From time to time a pet goes missing. Perhaps your pup jumped the fence, or just wandered further than they typically do. Again, don’t let social media be the only way of asking for help. Other than an owner, George is likely your best eyes for trying to bring a pet back home. He intentionally is looking for animals on his patrols. He can be of great assistance. Putting George in the loop also lessens the chance a fine will ever be given. On a similar note, if you happen to spot what looks like someone’s pet, give George a call. He can be helpful on getting him home.

If for some reason, you decide it is best the euthanize your pet, then to do so is the owner’s responsibility. George nor the Humane Society do this. If you would like to surrender your pet, the Humane Society has a process to follow for consideration. It is not allowable to leave your animals on the doorstep of the Humane Society or at APD. George wants it known the Human Society is not mandated to accept animals, your personal one, or a stray. Sometimes there is not room to house an animal and thus the Humane Society is unable to take them on. Along the same lines, the Humane Society does not pick up animals.

There is an additional responsibility George has. When an animal has died on public property within the city, he has the duty to remove the animal. George finds this his least favorite task. He reports the sanitation department will assist if they happen to run across a dead animal in their travels, but he is the one to call if an animal needs to be removed. George does not remove deer. As with other situations, the sooner George is able to receive the call, the better.

George will also trap cats when traps are available. He will also address snakes in the house. George is a great resource for our community. He is passionate about his work. Get to know him and utilize his skills to make our community great for people and animals alike.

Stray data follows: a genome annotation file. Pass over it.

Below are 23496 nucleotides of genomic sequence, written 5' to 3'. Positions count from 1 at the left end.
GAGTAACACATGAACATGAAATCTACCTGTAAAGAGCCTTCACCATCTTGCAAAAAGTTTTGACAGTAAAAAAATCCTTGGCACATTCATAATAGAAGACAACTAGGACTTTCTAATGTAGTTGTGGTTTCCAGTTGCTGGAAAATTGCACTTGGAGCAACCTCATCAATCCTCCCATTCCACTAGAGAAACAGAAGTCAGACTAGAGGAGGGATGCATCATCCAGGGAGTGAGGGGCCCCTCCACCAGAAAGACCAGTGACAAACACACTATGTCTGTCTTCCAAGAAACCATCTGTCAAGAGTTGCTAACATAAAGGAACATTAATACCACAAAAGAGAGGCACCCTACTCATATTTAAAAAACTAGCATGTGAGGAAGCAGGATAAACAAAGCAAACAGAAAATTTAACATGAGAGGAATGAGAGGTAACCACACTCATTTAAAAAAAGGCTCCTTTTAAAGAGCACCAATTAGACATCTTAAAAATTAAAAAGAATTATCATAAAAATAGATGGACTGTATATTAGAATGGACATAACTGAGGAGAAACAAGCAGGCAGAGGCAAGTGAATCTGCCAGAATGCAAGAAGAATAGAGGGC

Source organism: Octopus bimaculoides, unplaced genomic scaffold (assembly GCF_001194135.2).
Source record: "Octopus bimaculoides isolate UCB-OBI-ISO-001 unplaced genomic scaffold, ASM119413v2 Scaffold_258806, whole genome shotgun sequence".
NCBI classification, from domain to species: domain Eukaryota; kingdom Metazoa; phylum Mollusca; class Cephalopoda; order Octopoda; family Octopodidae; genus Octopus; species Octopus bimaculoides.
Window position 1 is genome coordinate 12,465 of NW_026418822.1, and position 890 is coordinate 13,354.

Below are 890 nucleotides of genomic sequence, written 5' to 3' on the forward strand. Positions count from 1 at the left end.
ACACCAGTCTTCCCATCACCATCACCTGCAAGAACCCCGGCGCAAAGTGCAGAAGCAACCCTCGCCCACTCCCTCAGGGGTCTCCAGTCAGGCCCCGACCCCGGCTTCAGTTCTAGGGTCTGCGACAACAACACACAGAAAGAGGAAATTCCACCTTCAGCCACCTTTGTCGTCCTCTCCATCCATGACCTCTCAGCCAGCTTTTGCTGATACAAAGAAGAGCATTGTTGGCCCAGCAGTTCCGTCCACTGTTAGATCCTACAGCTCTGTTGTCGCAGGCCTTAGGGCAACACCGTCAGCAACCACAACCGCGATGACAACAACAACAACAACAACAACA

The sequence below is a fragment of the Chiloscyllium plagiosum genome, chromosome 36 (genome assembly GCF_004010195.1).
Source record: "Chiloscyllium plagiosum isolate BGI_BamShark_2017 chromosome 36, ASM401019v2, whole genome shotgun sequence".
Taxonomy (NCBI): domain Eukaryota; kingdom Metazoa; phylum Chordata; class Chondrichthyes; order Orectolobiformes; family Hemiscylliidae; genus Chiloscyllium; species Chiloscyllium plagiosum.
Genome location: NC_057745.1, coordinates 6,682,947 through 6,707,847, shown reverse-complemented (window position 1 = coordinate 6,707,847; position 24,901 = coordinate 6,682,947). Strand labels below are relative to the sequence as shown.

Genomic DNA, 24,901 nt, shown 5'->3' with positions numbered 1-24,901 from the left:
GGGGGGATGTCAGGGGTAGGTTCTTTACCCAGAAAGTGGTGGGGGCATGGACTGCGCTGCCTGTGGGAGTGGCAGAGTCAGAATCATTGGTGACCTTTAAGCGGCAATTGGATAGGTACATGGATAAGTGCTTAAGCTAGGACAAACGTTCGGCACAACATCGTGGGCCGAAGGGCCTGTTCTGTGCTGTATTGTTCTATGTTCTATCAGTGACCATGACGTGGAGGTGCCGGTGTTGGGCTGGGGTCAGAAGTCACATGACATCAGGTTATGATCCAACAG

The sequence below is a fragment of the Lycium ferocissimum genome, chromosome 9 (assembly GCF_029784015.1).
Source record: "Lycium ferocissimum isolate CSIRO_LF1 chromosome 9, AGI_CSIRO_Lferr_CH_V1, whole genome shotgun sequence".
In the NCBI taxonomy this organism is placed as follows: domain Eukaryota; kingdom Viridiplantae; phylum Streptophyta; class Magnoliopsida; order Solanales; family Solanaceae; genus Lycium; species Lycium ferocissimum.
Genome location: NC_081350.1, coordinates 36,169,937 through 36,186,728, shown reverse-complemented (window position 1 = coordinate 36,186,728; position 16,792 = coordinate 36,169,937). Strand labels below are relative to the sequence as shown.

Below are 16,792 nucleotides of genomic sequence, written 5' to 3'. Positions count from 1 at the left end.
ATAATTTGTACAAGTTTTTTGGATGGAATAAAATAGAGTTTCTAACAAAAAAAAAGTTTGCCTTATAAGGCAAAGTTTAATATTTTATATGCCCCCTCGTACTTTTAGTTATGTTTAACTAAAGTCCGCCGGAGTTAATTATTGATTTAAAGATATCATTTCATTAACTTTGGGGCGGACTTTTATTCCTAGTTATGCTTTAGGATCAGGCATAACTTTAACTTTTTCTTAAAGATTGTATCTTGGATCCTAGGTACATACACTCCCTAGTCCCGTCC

So, top tips:

  • See something, say something. But say it quickly and to the right person. During work hours it will be addressed as soon as possible, after work hours, APD can assist and will ensure George is aware when his next shift starts.
  • Obey the leash ordinances.
  • If George is able to see an animal in distress on private property, he has a right to investigate it.
  • There is a process, it starts with communication, moves to investigation, leads into education and as a last resort, removals, citations and court appearances take place.
  • Please remember pets are property and must be treated as such. They can not be seized without following protocol.
  • When you call dispatch, be aware those calls are recorded. Think twice before threatening to kill an animal and remember discharging a firearm in the city limits is illegal.
  • When your pet goes missing, or you see a missing pet, contact George so he can be aware and provide assistance.
  • Your pet must be up to date on rabies shots. Rabies shots must be administered by a professional.
  • The Sumter Humane Society does not retrieve animals. They also reserve the right to decline acceptance animals.
  • Euthanizing a pet is the responsibility of the owner.
  • Just as you wouldn’t report a suspicious person three hours after a sighting, don’t wait to report suspicious animal situations three hours afterwards either.
  • Surrendering your animals is also a process. It is not correct form to leave your animal on the doorsteps of law enforcement agencies or the Sumter Humane Society.
  • Spay or neuter your pets. The Sumter Humane Society has a program which does this after an application process is completed.